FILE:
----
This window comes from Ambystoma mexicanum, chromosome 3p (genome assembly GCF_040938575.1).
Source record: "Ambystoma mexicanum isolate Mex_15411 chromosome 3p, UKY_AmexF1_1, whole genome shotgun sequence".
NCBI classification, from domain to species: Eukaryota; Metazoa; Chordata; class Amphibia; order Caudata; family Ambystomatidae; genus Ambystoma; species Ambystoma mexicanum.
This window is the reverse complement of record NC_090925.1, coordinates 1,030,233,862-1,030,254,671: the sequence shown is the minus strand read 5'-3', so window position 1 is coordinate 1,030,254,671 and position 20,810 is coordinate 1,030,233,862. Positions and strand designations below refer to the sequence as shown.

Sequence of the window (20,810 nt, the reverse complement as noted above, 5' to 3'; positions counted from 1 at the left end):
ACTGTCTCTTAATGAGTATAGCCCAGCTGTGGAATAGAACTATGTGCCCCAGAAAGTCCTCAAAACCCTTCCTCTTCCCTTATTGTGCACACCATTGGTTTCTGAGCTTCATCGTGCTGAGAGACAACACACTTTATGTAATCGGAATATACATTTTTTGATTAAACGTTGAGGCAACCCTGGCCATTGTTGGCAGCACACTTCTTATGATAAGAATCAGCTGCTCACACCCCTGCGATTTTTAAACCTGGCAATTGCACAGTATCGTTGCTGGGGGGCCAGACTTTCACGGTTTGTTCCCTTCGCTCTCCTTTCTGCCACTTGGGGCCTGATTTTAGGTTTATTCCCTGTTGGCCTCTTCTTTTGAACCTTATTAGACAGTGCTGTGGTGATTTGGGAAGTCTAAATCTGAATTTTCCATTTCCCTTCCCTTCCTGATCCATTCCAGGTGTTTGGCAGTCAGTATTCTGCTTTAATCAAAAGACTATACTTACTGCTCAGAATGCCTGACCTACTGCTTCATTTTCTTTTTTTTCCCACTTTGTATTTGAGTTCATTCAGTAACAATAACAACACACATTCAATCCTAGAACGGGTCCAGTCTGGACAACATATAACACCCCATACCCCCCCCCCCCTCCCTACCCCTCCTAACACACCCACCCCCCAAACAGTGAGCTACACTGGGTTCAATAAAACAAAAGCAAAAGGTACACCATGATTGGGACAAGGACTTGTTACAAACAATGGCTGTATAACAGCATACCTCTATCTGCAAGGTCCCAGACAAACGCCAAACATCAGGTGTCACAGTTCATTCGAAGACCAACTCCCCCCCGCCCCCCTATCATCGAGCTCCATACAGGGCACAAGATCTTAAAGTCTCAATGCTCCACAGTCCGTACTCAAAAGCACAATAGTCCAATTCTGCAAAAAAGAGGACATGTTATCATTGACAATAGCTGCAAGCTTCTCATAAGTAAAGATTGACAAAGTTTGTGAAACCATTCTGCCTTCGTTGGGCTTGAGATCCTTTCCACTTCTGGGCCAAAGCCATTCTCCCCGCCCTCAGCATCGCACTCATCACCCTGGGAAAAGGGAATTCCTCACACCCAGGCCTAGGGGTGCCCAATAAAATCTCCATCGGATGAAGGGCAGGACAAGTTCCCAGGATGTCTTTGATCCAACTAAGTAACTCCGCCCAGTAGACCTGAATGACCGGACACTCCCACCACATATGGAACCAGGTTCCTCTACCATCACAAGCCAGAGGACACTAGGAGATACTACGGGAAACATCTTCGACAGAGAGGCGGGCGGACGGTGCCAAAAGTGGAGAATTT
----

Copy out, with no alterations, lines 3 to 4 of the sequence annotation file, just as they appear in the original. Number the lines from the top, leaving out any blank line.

NCBI classification, from domain to species: Eukaryota; Metazoa; Chordata; class Amphibia; order Caudata; family Ambystomatidae; genus Ambystoma; species Ambystoma mexicanum.
This window is the reverse complement of record NC_090925.1, coordinates 1,030,233,862-1,030,254,671: the sequence shown is the minus strand read 5'-3', so window position 1 is coordinate 1,030,254,671 and position 20,810 is coordinate 1,030,233,862. Positions and strand designations below refer to the sequence as shown.